5 Signs of a Codependent Relationship
Codependent relationships often go hand in hand with addiction. Addiction causes a person to be extremely emotionally unavailable, leaving their loved one fighting for their attention. Codependency is an unhealthy attachment to another human being, resulting in emotional harm. Five signs of a codependent relationship include:
- Your partner’s mood dictates your mood. When you’re in a codependent relationship, you have the inability to make decisions for yourself. You may feel a certain way, but are afraid to vocalize your opinion. If your partner is in a bad mood, you may feel afraid to show joy because you fear they will lash out at you.
- You feel like nothing you do is good enough. As a codependent, you are a people pleaser. You long to make others happy, and hope to receive praise for your hard work. Yet, it seems that no matter what you do, your partner never reacts the way you hoped they would. You desire their approval, but they always keep you at arm’s length and don’t show appreciation for the things you do.
- You can’t say no. In correspondence with the previous indication, you may also feel like you can never say no to requests made by your codependent partner because you want to make them happy. You put their happiness far above your own needs, resulting in neglect to your well being. Constantly saying yes when you really want to say no results in deep resentment and jeopardizes your integrity.
- You worry about your partner leaving you. Lots of people have a fear of their partner leaving them, which can occasionally be justified because of the level of commitment in their relationship. People with kids may stay together for their well being or a stay at home parent may worry their spouse will leave and they will have no livelihood to survive off. Complications such as these can make an already suffering codependent relationship worse.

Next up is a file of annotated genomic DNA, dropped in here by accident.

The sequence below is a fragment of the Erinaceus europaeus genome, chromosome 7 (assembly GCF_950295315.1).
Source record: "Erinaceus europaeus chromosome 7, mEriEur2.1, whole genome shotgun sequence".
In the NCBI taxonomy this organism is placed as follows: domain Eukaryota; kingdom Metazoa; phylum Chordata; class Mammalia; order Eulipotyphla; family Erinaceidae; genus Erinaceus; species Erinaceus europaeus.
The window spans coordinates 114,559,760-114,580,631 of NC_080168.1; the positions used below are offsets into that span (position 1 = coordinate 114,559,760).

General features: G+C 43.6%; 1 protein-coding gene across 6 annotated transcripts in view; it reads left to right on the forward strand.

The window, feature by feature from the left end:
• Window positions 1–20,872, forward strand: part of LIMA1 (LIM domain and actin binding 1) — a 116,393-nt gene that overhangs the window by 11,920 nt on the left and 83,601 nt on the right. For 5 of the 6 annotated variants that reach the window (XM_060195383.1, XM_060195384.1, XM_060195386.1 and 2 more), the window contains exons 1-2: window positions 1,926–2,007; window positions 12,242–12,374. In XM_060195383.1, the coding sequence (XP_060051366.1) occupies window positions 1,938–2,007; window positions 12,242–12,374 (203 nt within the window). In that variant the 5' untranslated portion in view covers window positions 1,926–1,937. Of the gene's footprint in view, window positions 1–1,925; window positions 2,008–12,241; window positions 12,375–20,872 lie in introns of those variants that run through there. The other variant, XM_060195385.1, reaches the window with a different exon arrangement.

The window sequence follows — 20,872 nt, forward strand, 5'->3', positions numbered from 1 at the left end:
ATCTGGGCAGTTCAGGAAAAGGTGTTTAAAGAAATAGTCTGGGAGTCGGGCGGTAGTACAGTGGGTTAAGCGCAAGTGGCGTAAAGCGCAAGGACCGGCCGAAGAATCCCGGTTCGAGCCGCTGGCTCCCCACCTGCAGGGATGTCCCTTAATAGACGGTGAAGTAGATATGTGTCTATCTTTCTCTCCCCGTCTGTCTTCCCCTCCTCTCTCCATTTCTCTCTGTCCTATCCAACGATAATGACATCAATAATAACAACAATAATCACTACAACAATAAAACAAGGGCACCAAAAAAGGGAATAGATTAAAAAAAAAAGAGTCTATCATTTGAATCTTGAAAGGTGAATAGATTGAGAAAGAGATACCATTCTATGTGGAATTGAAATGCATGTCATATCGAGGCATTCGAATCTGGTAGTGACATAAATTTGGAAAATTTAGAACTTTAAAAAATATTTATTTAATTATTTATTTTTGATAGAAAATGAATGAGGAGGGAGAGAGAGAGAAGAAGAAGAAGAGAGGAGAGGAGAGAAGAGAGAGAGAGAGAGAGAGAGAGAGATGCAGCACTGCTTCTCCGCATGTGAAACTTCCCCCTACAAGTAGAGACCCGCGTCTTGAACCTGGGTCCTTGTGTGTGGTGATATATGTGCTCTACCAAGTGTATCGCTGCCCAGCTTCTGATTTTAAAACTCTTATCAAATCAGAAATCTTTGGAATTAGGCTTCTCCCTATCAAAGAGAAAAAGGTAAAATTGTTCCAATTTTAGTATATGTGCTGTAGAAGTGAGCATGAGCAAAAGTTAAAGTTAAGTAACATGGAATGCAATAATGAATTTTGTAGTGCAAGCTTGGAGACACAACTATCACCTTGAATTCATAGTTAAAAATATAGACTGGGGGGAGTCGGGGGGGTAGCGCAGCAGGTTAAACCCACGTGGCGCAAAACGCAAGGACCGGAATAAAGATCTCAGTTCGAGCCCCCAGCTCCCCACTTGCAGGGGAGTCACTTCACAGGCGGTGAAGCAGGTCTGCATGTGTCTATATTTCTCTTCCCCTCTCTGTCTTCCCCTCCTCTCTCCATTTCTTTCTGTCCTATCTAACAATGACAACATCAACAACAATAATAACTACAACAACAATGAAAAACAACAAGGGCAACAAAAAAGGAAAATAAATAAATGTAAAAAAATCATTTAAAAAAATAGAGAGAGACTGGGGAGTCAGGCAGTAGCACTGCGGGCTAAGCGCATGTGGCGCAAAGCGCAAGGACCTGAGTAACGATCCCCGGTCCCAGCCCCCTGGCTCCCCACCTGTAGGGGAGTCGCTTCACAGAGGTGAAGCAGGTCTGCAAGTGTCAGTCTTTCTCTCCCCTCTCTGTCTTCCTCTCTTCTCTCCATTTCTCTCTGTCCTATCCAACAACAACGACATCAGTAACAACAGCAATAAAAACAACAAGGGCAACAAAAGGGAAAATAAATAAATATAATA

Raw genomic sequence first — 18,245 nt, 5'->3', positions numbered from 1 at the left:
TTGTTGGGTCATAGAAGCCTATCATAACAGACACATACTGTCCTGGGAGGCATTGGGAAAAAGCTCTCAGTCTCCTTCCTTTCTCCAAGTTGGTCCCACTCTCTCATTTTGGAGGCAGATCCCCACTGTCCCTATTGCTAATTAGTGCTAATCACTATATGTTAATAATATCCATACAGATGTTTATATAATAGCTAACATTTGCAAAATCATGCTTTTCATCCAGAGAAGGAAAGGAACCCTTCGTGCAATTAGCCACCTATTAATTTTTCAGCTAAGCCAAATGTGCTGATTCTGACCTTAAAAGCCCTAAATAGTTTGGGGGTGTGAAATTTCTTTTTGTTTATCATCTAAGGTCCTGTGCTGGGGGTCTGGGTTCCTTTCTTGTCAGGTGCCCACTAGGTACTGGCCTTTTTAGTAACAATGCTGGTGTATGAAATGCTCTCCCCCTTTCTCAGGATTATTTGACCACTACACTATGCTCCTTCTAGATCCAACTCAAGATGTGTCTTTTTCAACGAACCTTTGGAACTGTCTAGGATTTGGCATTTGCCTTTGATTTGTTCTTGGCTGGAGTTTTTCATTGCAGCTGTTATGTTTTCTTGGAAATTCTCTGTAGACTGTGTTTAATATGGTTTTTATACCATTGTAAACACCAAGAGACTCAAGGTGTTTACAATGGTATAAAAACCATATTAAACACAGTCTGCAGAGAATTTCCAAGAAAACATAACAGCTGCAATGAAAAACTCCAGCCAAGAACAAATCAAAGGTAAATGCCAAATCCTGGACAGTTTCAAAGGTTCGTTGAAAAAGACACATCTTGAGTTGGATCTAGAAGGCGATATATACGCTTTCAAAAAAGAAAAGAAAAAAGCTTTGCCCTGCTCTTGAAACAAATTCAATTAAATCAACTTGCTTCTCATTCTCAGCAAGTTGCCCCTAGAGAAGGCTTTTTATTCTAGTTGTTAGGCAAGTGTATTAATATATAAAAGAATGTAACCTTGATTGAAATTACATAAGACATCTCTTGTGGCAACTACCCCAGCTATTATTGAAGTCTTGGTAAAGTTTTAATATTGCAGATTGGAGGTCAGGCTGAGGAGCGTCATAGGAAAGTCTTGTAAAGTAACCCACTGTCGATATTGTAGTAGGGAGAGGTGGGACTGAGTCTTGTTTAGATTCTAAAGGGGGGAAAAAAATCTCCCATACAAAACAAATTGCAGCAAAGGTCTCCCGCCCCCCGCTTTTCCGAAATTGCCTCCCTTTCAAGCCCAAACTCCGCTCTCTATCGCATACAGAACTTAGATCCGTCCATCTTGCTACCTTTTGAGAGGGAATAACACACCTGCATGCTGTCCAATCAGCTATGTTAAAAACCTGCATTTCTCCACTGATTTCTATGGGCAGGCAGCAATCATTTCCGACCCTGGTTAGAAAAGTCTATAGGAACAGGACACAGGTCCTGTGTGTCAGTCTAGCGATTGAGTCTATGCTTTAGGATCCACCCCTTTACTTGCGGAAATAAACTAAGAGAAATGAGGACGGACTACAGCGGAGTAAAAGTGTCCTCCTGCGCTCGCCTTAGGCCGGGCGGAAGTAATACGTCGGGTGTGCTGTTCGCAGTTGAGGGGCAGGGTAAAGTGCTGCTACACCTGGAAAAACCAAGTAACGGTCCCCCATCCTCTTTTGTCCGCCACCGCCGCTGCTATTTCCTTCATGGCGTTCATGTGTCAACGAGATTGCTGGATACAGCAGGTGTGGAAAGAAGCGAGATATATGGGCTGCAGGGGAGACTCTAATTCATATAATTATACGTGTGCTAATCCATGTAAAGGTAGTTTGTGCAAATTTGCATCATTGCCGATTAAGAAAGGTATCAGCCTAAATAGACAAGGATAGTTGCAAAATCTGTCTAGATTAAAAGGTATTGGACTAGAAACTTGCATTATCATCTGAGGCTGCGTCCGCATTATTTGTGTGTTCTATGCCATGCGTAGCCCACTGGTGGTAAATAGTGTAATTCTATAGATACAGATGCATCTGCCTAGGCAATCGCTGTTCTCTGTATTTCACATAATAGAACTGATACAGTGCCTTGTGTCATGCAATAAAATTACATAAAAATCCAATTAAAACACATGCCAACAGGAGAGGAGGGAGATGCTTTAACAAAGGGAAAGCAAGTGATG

- Your partner often crosses the line and can be abusive. When you’re in a codependent relationship, you may frequently feel afraid of your partner. You might worry about how their mood is going to be and what you can do to make them the least reactive to certain situations. They may attempt to disallow you to go places alone or get suspicious and accusatory of your actions if you did go. Sometimes, they can become emotionally abusive and tell you you’re not worthy of love or that you’re useless.
Codependent relationships can be extremely demoralizing and damaging to a person’s self worth. The indicators above are not signs of a healthy relationship. Sometimes a relationship cannot heal and grow unless the person suffering from addiction gets help, but that can’t be forced. The most important thing you can do as the loved one of an addict, is learn to say no. You can’t let others dictate your feelings or control your actions. Be who you are and the right person will love you exactly the way you are.
Our multi-tiered program is designed to help your loved one find success on a new path in life through school, work, and meaningful volunteering. Structured for progress, clients at Simple Recovery transition seamlessly through each phase of their recovery. Call us today for information: 888-207-0965